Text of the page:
Like many other harbours on Lake Ontario, Cobourg has seen its fair share of changes. Screams used to be heard from kids piled into a toboggan on wheels that went hurtling down a wooden slide into the harbour. Above it all was the bustling din from the waterfront of ship’s whistles, train engines, foghorns and thundering coal cars. It is now a rather serene place for the locals and visitors to enjoy various watercraft. Fortunately, the beautiful beach that lines the waterfront is still a star attraction for the town.

Located 95 kilometres east of Toronto and 62 kilometres east of Oshawa on the north edge of Lake Ontario, United Empire Loyalists first starting arriving in the area as early as the 1780s. The first settlement in 1798 was called Buckville, later renamed Amherst, then called Hamilton (after the township) and also nicknamed Hardscrabble. It wasn’t until 1819 that they finally settled on the name of Cobourg, which was incorporated as a town in 1837. In the late 1820s large schooners with passengers and cargo had to anchor well off shore, as there was only a landing wharf. A group of Toronto businessmen formed the Cobourg Harbour Company which built the wooden Eastern Pier from tolls charged for the use of the harbour.

Read more: Cobourg Yacht Club...

Andrew AlbertiIn the past two issues we have been doing an overview of the right-of-way rules. In the first, we did a review of Section A of Part 2, in the second we did a review of the definitions. This issue, we will look at Section B of Part 2, General Limitations, which is essentially limitations applying to boats that have right of way according to Section A.



A boat shall avoid contact with another boat if reasonably possible. However, a right-of-way boat or one entitled to room or mark-room

Read more about the right-of-way rules.......................



CY Virtual Video Boat Tours

Virtual Boat ToursWe all love boats and nothing can break us up! So, what better way to spend our time than looking at interesting boats and going aboard in a virtual ride or tour. We have asked our friends at various dealers and manufacturers to help us assemble a one-stop online resource to experience some of the most interesting boats on the market today. Where the CY Team has done a review, we connect you to that expert viewpoint. Our Virtual Show will continue to grow so visit frequently and check it out. If you can’t go boating, you can almost experience the thrill via your screen. Not quite the same, but we hope you enjoy our fine tour collection.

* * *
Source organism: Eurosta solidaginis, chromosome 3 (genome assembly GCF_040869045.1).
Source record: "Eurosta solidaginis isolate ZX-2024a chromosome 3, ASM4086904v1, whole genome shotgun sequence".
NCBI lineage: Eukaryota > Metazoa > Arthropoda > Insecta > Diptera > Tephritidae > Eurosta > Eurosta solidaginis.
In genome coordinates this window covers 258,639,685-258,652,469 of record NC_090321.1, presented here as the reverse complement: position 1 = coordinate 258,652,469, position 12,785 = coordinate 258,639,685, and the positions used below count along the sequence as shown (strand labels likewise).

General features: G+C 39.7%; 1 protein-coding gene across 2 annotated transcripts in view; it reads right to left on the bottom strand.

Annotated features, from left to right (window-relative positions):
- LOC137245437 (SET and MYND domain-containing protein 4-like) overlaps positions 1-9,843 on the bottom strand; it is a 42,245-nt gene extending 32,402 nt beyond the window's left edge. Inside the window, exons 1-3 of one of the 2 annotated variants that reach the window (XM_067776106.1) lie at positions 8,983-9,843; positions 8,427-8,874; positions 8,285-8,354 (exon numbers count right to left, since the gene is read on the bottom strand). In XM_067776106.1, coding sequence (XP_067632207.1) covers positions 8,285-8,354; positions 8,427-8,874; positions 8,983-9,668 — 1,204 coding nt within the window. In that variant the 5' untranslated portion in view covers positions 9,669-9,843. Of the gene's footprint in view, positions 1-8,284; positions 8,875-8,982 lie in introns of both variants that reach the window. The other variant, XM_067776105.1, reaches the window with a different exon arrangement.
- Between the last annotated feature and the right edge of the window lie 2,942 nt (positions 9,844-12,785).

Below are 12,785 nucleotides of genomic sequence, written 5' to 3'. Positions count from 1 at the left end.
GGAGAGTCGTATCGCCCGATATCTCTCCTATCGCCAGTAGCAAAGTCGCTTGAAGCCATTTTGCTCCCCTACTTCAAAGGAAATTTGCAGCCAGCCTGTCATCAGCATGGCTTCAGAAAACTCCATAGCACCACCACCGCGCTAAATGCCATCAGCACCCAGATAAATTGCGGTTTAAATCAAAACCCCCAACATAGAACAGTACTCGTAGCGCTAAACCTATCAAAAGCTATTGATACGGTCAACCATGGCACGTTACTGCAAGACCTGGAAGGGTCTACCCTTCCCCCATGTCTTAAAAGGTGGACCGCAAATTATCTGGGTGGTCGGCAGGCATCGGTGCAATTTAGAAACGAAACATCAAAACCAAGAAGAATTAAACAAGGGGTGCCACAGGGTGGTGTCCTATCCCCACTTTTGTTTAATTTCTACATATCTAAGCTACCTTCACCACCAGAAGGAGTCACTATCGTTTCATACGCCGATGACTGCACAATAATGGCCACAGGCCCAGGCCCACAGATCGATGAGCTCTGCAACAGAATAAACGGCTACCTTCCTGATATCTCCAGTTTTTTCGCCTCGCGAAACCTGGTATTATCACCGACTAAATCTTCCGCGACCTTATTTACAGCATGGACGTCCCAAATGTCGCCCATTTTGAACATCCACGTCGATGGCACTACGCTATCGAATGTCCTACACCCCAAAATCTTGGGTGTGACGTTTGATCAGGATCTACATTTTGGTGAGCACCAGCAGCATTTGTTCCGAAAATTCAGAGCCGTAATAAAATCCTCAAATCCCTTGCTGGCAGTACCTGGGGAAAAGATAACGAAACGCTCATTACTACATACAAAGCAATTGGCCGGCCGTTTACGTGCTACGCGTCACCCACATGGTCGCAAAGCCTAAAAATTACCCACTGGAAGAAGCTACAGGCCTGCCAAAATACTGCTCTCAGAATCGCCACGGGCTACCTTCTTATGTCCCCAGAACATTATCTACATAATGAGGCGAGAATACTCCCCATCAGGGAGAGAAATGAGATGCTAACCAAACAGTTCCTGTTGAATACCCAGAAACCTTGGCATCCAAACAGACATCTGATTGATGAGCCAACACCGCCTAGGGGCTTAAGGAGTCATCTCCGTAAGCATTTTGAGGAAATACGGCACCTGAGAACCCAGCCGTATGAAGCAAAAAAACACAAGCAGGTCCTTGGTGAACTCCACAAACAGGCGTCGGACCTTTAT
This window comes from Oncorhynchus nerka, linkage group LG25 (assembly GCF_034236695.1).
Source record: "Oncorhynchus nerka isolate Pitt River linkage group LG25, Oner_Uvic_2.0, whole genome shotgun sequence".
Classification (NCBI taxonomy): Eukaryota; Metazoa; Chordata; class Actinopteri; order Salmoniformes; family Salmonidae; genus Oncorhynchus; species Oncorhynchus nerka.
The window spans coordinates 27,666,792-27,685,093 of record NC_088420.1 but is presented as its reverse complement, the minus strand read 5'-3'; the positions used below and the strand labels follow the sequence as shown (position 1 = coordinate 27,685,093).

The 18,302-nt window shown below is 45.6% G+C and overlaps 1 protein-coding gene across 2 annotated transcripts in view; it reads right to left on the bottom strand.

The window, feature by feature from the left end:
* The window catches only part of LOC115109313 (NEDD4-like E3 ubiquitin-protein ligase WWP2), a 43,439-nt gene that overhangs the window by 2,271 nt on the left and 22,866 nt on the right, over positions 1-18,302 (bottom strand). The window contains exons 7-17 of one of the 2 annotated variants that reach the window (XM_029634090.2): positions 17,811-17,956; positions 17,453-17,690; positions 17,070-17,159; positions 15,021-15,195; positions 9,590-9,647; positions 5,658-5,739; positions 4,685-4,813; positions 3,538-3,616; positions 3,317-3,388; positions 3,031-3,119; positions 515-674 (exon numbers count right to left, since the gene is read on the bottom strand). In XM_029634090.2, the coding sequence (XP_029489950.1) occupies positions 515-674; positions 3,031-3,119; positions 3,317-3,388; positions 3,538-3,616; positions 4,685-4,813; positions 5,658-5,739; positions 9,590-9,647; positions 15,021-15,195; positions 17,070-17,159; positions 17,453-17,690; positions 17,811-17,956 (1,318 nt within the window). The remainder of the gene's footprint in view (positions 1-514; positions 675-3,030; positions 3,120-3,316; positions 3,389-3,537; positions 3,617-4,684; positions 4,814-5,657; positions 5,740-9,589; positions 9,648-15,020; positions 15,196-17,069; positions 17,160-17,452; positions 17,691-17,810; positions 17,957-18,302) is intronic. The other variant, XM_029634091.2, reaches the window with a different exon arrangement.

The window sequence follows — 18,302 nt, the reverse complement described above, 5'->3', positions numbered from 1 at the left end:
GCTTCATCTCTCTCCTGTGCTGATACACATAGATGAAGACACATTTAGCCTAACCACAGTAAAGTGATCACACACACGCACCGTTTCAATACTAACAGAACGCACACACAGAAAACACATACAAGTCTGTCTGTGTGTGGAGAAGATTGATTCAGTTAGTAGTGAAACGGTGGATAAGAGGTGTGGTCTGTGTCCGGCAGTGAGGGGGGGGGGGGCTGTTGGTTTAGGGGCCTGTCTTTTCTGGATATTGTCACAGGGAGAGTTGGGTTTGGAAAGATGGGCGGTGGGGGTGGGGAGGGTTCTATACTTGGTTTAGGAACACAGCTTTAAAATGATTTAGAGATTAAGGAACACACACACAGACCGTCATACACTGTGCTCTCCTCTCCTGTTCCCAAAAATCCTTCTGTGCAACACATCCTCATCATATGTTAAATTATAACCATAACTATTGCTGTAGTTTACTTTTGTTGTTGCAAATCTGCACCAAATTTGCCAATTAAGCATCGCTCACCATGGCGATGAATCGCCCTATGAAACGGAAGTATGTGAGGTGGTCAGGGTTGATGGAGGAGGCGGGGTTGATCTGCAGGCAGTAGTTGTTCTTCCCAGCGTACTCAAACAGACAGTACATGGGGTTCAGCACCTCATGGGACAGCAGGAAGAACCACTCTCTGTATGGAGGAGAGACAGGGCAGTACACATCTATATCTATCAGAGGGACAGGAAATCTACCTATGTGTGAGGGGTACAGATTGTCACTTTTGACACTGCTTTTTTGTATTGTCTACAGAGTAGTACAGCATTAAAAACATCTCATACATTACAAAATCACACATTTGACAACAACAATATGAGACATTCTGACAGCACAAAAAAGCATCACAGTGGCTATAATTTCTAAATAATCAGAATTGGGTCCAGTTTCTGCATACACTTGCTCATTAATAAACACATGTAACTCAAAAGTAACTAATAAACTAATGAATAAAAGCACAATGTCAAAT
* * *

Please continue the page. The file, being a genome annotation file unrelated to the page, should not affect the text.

Read more about the CY Virtual Boat Tours....................


Beneteau Oceanis 30.1As boat builders clamber to create ever-bigger platforms for ever-more generous budgets, the entry-level cruiser has become an elusive animal. Sure, if you want to daysail, there are plenty of small open boats from which to choose, but if you want a freshly built pocket cruiser, you’re in for a long search. Enter French builder Groupe Beneteau, which identified this gap in the market and set about creating the Oceanis 30.1, an adorable little cruiser that resembles her larger siblings in all but length and price. With all she offers, it wouldn’t be a stretch to call her a mini yacht.

Read More about the Beneteau Oceanis 30.1..................

KingstonBy Amy Hogue

Cruise into the city of Kingston, Ontario, and it will quickly become clear that this city and surrounding waterways have something special. Built around the northern shore of Lake Ontario, Kingston is the place to go if you love to explore new waterways, fantastic views, and exceptional boating opportunities.

Sitting at the intersection of three world-class Canadian bodies of water, Lake Ontario, the St. Lawrence River, and the UNESCO World Heritage Site, the Rideau Canal (Cataraqui River from Kingston to Newboro), the water’s influence is deeply woven into Kingston’s culture and history. 

Read more about Kingston...........